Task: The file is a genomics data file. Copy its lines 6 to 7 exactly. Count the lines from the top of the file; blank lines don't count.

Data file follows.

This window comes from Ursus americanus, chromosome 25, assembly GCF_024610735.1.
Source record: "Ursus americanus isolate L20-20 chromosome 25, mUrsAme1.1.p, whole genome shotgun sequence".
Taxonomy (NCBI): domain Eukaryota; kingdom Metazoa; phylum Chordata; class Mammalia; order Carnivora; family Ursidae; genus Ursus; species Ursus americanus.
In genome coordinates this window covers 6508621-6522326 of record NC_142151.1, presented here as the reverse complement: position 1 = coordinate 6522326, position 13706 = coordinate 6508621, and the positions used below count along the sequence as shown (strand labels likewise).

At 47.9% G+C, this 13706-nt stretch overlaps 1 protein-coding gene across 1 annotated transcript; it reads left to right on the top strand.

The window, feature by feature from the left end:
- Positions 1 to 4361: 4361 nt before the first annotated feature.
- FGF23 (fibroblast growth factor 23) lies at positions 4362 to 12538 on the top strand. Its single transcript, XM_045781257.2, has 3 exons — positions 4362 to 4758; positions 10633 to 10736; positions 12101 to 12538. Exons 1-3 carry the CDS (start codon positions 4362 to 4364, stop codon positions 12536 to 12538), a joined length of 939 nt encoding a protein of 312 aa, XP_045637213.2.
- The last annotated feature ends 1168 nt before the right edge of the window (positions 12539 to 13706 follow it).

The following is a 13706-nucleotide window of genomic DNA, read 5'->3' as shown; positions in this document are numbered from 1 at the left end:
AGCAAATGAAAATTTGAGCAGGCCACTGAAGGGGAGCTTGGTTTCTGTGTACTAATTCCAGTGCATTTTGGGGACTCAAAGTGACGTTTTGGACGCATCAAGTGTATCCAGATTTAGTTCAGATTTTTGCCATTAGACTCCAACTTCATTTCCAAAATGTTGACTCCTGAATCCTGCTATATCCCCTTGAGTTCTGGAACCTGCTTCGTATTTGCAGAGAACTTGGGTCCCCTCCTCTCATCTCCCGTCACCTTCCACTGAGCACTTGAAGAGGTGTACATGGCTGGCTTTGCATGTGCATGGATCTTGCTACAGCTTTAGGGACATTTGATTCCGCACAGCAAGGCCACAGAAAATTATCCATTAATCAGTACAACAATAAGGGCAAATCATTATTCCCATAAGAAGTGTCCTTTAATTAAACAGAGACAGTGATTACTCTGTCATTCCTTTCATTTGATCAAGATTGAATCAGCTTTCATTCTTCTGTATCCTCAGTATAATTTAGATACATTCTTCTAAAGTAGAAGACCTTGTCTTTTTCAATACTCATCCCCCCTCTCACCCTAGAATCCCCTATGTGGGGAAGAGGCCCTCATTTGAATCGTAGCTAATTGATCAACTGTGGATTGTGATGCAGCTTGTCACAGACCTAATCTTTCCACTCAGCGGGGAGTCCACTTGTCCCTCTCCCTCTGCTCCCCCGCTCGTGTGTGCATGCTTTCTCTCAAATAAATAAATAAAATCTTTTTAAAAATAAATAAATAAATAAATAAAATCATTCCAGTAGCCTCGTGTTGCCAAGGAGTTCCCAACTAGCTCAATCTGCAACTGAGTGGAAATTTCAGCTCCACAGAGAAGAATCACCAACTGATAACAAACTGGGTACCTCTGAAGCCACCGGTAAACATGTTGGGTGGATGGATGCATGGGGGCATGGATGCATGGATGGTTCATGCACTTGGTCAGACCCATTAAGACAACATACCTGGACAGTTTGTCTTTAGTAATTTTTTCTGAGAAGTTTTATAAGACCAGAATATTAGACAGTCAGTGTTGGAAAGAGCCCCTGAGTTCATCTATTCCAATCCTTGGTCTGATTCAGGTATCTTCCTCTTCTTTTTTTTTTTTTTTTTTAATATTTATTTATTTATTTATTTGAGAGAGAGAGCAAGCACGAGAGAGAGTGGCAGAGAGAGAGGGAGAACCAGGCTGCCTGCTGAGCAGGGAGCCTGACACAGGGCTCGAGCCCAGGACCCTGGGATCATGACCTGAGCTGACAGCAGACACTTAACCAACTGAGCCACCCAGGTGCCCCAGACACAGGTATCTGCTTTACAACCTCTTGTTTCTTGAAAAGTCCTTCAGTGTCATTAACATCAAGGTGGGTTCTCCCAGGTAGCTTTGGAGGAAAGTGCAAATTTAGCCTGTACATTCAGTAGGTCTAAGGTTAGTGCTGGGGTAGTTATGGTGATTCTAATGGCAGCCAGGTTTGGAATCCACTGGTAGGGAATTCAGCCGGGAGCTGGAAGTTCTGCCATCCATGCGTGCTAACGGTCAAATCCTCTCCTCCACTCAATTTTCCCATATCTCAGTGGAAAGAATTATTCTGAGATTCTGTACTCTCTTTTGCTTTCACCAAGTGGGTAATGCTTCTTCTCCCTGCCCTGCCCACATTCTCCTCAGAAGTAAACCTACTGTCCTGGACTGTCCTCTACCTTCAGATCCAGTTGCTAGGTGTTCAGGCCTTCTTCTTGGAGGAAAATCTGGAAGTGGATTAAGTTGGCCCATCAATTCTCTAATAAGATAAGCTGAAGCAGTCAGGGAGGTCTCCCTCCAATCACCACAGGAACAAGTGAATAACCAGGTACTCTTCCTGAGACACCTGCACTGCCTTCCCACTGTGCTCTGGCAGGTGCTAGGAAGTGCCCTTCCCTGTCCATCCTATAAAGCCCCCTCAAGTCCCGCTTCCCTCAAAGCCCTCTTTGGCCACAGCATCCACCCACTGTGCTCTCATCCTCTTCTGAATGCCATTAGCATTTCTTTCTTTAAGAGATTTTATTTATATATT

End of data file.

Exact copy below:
The window, feature by feature from the left end:
- Positions 1 to 4361: 4361 nt before the first annotated feature.